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less ascribable to the temporary ascendant there of the Wahabees, at the period of Ali Bey's visit. With witnesses so unexceptionable, therefore, in its favour, we are entitled to consider the veracity of the narrative established beyond all dispute.

It was the recollection of those anecdotes which I had heard from him, coupled with the agreeable retrospect

he seems to have been upon some points, as will appear here and there in the notes.

Had Burckhardt's details respecting Mecca been published at the time when I was occupied with the fifth chapter, I should certainly have preferred his authority to Ali Bey's, both from the higher qualifications of the writer, and because there is a still closer coincidence in point of time.

of what we had seen together, that made me think such a memoir might prove interesting, and first induced me to suggest it to him, in this country. His long disuse, however, of European writing (an accomplishment in which he had, perhaps, never been a brilliant proficient) had made him very slow with his pen, and rendered it probable that he would soon abandon the attempt, if he took the whole labour upon himself, which was my motive for recommending that he should rather dictate, than endeavour to put his story to paper with his own hand, an expedient likely also to lead to a

simpler and more natural form of narration. By good fortune, he met with a person in London who seems to have been well qualified for the task, and brought the whole to me within a few weeks, contained in twelve little copy-books, of which the style in the original is easy and unaffected, and (so far as I can venture to judge in a foreign language) the Italian not inelegant.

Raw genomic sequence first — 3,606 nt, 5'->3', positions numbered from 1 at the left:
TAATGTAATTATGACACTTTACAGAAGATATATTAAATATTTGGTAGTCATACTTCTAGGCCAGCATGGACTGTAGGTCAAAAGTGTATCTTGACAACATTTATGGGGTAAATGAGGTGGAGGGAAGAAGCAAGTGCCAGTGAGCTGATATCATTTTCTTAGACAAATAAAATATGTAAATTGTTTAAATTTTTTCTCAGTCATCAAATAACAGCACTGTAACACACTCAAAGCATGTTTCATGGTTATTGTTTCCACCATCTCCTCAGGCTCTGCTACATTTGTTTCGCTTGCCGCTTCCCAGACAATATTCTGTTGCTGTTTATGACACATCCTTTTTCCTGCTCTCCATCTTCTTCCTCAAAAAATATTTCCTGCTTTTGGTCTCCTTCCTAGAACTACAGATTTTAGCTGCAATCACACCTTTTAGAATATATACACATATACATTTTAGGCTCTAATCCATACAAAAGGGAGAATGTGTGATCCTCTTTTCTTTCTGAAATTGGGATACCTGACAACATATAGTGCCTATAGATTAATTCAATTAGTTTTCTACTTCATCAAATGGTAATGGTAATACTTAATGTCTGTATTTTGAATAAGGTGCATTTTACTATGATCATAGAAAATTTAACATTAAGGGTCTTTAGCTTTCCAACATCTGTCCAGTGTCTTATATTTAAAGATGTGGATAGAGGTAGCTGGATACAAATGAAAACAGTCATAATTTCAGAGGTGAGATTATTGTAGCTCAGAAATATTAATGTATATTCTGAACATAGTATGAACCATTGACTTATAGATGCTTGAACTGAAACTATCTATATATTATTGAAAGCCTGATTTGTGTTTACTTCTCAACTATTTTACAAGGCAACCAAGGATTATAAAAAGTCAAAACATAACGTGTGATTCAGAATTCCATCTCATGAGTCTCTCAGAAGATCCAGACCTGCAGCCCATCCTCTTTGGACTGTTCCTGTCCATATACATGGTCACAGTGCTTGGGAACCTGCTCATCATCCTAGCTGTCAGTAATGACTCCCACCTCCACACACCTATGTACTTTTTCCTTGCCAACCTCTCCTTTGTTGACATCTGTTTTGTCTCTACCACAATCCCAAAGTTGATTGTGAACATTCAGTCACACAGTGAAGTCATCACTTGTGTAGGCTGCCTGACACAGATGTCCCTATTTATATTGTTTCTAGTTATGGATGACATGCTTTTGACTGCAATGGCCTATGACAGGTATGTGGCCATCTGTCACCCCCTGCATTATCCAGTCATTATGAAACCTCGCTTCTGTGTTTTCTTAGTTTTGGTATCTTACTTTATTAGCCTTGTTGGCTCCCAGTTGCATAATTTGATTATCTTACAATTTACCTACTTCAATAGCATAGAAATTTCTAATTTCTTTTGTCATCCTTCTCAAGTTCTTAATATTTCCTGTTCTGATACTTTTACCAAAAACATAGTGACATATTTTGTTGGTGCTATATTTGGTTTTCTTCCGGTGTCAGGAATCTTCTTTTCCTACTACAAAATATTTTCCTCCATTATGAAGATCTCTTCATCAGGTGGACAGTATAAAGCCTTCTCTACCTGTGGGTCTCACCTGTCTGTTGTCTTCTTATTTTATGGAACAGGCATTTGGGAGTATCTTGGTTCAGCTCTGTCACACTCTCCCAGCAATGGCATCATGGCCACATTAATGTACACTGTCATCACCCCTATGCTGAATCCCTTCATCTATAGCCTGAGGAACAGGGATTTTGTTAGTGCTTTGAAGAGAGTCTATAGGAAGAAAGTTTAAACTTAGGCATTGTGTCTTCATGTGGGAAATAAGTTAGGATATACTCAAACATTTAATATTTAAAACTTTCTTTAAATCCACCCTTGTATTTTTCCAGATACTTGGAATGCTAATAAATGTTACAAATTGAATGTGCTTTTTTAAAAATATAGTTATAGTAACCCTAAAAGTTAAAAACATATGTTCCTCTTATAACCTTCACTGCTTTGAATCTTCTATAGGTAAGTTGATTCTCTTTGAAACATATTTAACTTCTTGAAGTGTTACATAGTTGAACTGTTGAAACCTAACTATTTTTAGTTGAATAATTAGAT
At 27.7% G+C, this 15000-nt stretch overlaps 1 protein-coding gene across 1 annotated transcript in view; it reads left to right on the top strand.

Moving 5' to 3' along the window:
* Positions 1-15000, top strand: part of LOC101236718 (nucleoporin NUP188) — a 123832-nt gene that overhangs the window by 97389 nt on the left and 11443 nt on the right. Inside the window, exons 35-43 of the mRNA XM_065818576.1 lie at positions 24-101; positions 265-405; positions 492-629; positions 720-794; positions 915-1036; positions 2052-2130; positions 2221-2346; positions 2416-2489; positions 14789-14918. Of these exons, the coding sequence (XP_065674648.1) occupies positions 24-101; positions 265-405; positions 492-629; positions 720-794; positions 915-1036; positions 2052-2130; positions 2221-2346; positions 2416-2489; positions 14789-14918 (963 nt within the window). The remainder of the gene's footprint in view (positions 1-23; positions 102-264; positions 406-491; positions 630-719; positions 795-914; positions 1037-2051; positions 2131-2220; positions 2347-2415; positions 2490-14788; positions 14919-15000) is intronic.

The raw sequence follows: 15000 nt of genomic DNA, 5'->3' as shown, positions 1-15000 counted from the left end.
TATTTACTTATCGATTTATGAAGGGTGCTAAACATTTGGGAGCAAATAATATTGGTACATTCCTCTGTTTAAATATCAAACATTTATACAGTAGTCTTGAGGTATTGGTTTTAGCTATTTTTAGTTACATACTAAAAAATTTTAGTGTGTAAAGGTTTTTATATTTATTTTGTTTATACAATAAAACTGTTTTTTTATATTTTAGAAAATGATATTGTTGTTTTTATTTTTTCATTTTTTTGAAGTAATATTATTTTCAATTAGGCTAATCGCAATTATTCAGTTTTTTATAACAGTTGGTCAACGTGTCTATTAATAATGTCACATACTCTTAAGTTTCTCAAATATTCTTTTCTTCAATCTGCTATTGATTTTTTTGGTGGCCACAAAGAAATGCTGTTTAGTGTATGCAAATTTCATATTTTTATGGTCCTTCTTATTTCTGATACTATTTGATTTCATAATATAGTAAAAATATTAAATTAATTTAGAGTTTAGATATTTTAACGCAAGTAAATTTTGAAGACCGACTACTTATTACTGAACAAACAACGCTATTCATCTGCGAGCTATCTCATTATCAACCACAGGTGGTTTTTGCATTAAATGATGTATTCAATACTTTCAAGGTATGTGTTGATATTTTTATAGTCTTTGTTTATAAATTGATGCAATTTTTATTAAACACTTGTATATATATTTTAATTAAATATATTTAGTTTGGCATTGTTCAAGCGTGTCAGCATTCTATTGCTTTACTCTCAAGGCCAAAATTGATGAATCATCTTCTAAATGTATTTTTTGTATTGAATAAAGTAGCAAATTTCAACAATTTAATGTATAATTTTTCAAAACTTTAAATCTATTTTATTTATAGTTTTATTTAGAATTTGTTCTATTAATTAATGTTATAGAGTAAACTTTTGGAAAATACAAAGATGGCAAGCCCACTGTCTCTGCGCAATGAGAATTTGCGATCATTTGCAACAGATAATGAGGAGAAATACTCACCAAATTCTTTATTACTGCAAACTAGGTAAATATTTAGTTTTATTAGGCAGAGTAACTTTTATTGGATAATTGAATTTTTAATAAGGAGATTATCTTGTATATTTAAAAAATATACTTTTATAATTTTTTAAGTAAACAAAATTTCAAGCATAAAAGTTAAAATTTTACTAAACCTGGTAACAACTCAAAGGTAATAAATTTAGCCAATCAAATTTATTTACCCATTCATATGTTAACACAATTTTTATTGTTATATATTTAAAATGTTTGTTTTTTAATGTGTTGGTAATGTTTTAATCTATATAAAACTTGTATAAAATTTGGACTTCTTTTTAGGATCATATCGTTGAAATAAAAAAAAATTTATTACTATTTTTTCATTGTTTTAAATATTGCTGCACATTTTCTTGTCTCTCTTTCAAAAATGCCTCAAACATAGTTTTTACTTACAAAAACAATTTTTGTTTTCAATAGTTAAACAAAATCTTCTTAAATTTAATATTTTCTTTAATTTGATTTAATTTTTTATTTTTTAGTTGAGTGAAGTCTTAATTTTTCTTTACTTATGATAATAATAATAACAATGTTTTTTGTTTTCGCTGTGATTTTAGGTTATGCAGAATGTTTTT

I had never seen the work during its progress, but found so much amusement in reading it, and apparently so few errors, that I promised to undertake the translation, and to prepare it for the press.

But as the time fixed for his departure from England would not admit of the whole being completed, I applied myself, in the first instance, to the third, fourth, fifth, and sixth books, (or chapters, as I have called them,) and read them over to him in English, so that those have the benefit of his corrections: for I felt that there would be much less risk of misapprehension or mistake in others, where the facts and geography are familiar to me, than in those where I was quite a stranger, and which I was yet the more anxious to render accurately in all the details of circumstance and place, from consi

dering the whole account of the war contained in them as one of the most curious portions of his history. Several of the other chapters were also nearly finished before he set out, and he had read over the whole to me in the original, that I might take down, from his mouth, such explanations as seemed necessary; necessary; and his answers to such queries as I had already noted, where the sense was obscure, or where by transposition the narrative might be improved.

These variations are incorporated into the text, and, at my recommendation also, some passages that

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